Iowa State Fair Live Music Preview8/6/2014
Come one, come all, for State Fair time is upon us once again. The mighty Iowa State Fair has a long and storied history of quality live music, and organizers have taken special pride in making sure that the fair has something for everyone. From the looks of things, 2014 will be no different.
In addition to the quality lineup on the grandstand, the fair boasts dozens of acts performing on free stages throughout the fairgrounds every day for the duration of the fair. Spotlighting each and every act would require a whole issue unto itself, but we’ve narrowed it down and are offering up just a glimpse of what you can expect on each of the fair’s stages. Enjoy.
Bud Light Stage
Friday Aug. 8
Like any long-tenured band, Great White has had its ups and downs. There have been lineup changes, good albums, lousy albums, a rise to fame and a descent into relative obscurity.
Frustrated with lackluster sales, a feeling of stagnant creativity levels and front man Jack Russell’s off-stage behavior, Great White broke up in 2000. The full band reformed in 2006, but in 2010 Russell was once again replaced (this time for good) by XYZ vocalist Terry Ilous.
Ilous brings a different approach to Great White’s songs, and it’s one that longtime keyboardist and producer Michael Lardie thinks keeps the band fresh.
“With (lead guitarist Mark Kendall) and I being the primary writers, I felt like we still had something to say,” Lardie said. “There’s an incredible energy (with Terry). Jack, for whatever reason, doesn’t have the ability to perform with that energy. It’s apples and oranges, vocally, but we always said that we didn’t want to grab a (Jack Russell) clone to carry on.”
And carrying on is exactly what Great White is doing. Not content to just work the nostalgia circuit, Great White has continued to produce new music throughout the new century, including “Elation,” the band’s 2012 release, which was the first album to feature Ilous’ vocals.
“It seems that we get up every day and feel like we are songwriters and we still have something to play,” Lardie said. “We absolutely could just become a greatest hits band, but we don’t want to do that. We still feel vital. We still want to make new things. Stylistically, (“Elation”) is very interesting. It would slot very well between ‘Hooked’ (1991) and ‘Psycho City’ (1992). It’s an amalgam of how we’ve always tried to make records.”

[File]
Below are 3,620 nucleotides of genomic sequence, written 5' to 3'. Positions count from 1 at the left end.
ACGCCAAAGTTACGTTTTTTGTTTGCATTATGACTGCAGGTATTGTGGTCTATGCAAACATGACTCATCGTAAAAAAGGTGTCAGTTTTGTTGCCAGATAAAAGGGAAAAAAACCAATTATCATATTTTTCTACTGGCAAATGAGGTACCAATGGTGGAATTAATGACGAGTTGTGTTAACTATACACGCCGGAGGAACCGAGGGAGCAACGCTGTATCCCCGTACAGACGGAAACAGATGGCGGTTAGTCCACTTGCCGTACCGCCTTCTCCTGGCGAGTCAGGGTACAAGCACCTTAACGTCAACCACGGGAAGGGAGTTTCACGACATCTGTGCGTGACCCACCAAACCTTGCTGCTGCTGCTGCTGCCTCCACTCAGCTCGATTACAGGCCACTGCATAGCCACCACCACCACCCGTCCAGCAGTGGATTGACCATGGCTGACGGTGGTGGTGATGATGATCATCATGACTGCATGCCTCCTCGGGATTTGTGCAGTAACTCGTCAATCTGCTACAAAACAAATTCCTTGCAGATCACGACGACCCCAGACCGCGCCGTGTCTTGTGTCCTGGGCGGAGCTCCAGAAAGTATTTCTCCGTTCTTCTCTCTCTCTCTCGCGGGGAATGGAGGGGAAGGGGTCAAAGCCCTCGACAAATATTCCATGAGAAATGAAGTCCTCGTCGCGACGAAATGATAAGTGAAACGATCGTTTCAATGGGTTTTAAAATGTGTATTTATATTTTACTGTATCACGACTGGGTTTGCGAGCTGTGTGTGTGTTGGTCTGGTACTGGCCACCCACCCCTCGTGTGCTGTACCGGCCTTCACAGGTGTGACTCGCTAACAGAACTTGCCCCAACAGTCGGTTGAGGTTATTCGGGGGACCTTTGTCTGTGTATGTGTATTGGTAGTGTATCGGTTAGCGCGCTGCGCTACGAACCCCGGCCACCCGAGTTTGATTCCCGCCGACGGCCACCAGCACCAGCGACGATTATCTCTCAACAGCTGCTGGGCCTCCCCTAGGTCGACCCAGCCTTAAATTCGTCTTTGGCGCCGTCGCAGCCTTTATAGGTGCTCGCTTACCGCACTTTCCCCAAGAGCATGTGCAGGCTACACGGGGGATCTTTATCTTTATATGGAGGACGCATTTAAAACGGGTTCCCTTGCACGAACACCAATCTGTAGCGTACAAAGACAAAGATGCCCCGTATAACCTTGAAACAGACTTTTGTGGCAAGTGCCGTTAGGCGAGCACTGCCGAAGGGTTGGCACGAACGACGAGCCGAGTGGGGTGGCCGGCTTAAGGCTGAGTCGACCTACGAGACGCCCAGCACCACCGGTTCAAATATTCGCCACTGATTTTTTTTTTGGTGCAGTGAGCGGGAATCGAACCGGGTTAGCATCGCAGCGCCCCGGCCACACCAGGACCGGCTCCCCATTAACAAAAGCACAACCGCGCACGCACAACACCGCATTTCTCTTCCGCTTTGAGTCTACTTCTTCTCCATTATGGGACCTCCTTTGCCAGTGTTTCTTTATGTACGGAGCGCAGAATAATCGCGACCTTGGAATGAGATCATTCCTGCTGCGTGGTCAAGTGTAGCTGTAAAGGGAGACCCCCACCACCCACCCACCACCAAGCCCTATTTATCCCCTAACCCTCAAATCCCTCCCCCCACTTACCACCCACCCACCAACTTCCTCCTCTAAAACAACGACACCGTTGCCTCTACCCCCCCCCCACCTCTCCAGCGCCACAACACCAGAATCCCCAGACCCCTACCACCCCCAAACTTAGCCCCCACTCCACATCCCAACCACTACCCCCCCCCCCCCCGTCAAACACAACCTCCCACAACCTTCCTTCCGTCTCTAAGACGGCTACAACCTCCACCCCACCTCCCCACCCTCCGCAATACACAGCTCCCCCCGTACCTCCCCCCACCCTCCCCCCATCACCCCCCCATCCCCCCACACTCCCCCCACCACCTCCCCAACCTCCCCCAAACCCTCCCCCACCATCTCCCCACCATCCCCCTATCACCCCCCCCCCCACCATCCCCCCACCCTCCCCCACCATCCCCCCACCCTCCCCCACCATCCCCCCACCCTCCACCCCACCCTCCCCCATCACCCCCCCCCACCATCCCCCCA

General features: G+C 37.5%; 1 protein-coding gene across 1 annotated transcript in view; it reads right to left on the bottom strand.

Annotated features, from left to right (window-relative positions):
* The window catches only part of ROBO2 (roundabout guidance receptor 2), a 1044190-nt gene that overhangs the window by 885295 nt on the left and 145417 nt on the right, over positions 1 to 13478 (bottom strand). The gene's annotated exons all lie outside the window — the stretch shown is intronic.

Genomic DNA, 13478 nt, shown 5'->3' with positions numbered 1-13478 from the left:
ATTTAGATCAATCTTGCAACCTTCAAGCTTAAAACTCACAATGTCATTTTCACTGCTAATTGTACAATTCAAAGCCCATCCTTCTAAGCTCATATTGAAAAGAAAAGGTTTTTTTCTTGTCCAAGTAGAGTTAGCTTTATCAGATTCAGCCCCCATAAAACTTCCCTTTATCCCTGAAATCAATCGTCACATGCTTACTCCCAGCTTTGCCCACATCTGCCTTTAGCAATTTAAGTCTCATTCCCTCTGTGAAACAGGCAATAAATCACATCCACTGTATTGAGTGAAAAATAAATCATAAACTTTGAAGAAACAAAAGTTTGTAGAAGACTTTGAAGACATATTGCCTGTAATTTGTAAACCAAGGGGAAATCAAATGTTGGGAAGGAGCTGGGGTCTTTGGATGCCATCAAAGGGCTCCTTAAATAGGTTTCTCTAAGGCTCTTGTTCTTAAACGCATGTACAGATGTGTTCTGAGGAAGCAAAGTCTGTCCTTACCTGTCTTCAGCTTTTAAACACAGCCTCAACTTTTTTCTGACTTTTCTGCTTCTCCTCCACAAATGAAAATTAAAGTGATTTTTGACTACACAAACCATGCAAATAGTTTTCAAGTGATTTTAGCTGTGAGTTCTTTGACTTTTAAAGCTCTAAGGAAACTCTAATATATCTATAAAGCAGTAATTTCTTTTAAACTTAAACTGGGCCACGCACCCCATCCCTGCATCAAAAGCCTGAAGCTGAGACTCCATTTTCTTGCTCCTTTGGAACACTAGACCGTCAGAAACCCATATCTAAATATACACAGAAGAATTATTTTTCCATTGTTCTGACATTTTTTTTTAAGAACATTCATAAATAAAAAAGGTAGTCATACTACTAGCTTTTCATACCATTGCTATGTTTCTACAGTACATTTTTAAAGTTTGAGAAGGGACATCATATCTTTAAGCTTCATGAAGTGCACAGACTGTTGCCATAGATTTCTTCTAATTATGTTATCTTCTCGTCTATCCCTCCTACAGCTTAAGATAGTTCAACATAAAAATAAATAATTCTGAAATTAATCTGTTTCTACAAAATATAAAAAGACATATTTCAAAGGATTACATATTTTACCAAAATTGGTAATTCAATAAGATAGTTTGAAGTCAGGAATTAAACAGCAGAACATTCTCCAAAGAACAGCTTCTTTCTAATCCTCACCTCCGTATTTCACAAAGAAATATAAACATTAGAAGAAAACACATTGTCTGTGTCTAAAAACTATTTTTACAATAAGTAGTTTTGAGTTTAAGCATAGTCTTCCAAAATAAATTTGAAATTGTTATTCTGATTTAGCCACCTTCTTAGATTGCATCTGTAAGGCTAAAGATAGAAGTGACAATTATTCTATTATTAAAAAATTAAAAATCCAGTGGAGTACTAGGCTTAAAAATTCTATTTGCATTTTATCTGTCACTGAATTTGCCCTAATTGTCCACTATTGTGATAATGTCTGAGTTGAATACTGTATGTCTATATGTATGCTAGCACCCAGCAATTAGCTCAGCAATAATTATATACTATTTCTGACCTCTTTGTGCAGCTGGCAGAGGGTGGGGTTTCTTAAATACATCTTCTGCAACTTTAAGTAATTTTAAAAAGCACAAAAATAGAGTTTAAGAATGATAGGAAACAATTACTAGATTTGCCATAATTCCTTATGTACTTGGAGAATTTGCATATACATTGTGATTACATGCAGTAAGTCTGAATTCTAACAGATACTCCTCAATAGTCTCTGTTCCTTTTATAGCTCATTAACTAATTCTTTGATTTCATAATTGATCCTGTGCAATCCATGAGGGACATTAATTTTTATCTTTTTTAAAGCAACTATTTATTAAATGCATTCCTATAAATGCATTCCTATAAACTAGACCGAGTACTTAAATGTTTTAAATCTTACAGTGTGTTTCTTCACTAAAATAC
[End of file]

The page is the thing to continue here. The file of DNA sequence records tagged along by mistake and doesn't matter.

Lardie describes Ilous’ vocals as being more in the vein of a David Coverdale-style rocker, whereas Russell was more of a “pure singer.” For people who grew up with Great White’s ‘80s and ‘90s hits, the difference is apparent, though obviously not unpleasant. But much like its namesake, Great White has to keep moving. And Ilous’ work is just taking the band on the next leg of a journey that leads to more music and even more fans.
“Even after all these years, for many people, it’s the first time they’ve seen us,” Lardie explained. “I think we as a group have been able to keep that spark and know that our intention is to go out and realize that it is fresh to that group of people. And we’re going to keep doing that until it’s not fun anymore.”
Other Bud Stage acts:
Winger, Thursday, Aug. 7
PopROCKS, Saturday, Aug. 9
Slaughter, Sunday, Aug. 10
Hairball, Aug. 11-12
Hotel California, Wednesday, Aug. 13
Ben Portsmouth, Thursday, Aug. 14
Yesterday, Aug. 15-16
Fastball, Sunday, Aug. 17
Alien Ant Farm
Saturday, Aug. 9
Despite more than 5 million units sold and nearly 20 years of experience under its belt, it can still be easy to write Alien Ant Farm off as a one-hit wonder. That’s because most casual listeners’ experience with the band begins and ends with its 2001 cover of Michael Jackson’s “Smooth Criminal.”
But, after undergoing a couple of lineup changes and a short hiatus, Alien Ant Farm is back with its original lineup, and band members are working on a new album of music — their first in eight years.
“It’s been a process,” said guitarist Terry Corso of the new album titled “Always and Forever.” “It’s like pushing out a really big baby, you know? There’s a lot of relief involved in the outcome. We’ve gone outside of our box on the writing and stuff, which was a really cool and fun experience.”
“Always and Forever” returns Alien Ant Farm to some of their heavier roots. The band started out with more metal influences, but their two follow-up albums to 2001’s “Anthology” were both commercially depressed and critically ignored. But with “Always and Forever”, Alien Ant Farm has tried to recapture some of the magic by trying a few new tricks.
“The band has always written songs in a variety of genres,” said bassist Tye Zamora. “(So) that’s what we did while writing this album. But this time we explored the electronic disco thing that is so popular with kids today.”